Saturday, May 16, 2015

My Father, My Mentor

I spoke these words at my father's celebration of life on 15 May 2015, before a room full of family and friends at Sheets Memorial Baptist Church in Lexington, NC.

Charles Earion Sutherland overcame much, giving me a better start than he had. 
Growing up in the prevailing poverty of depression-era Gilliam Bottom, a coal-mining community in West Virginia, limited a young persons options. It was sometimes said that a young man had three choices: coal mine, moonshine, or moving on down the line.

The harshness of a rough start can distract a young person from doing well or from finishing school. That is what happened to Dad. My father’s grandpa, James Buel Sutherland, took notice and invited him to join him in the coal mine. 

"Since you are done with school, it's where you'll will wind up, eventually."

Still just a boy he must have been impressed with the long elevator descent into the deep darkness of the coal mine revealed a dank world where hard-working men traded their health for the wages to put food on the table for their families. He remembered the water as waist-deep, and the spectacle of a rat swimming from one wall to another remained fresh in his mind decades later. That was the last time, the only time he went into the mine. He decided to move on down the line.

Grandpas are important, but that’s another story.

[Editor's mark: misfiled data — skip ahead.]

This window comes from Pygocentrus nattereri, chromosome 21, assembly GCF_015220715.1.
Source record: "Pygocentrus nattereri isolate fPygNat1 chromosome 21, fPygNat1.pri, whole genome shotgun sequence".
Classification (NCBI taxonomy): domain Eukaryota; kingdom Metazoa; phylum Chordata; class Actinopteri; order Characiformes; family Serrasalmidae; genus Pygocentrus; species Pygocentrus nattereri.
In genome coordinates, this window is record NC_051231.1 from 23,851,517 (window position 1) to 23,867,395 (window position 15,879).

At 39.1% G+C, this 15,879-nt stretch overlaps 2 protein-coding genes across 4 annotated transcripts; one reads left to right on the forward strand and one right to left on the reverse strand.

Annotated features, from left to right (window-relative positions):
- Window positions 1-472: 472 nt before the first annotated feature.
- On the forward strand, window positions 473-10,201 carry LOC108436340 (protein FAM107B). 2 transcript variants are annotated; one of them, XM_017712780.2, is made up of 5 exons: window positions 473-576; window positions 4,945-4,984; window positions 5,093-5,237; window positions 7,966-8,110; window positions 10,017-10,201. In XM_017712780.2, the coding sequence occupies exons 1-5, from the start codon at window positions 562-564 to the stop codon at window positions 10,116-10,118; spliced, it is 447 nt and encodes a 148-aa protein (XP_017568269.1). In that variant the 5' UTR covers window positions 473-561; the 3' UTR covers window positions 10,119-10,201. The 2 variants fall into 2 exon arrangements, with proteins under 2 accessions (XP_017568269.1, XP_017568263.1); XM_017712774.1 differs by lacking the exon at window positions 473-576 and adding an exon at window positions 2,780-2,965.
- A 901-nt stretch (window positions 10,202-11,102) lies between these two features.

My Dad joined the Navy, who schooled him to be a machinist. During a shore leave in 1952, his mother, Katherine, introduced him to my mother and what farm girl can resist a wiry young man in uniform?

After he had left the Navy, General Motors employed him as a tool and die maker in Flint Michigan. Not long after that, he was laid off and instead of waiting to be called back, he moved his family to Martinsville VA where he searched for full-time employment. Being a skilled machinist but lacking a high school diploma meant, he was able to obtain only one temporary position after another. When I was a boy, he often told me “to stay in school” because he had lived the consequences of not having done so.
He also followed his advice, after he rejoined the military, the Army. He completed his GED along with many other military schools, and after he was working for the Civil Service, he even earned his MBA. Of course, he knew it would have been better to have completed his education as a young man, but he also knew you can’t start where you were, you have to move on from where your are.

His naval experience proved invaluable in 1965 when the Army commissioned the USNS Corpus Christi Bay (T-ARVH-1), a helicopter repair ship designed to perform depot level maintenance for the extensive helicopter corps engaged in combat and support operations in Vietnam.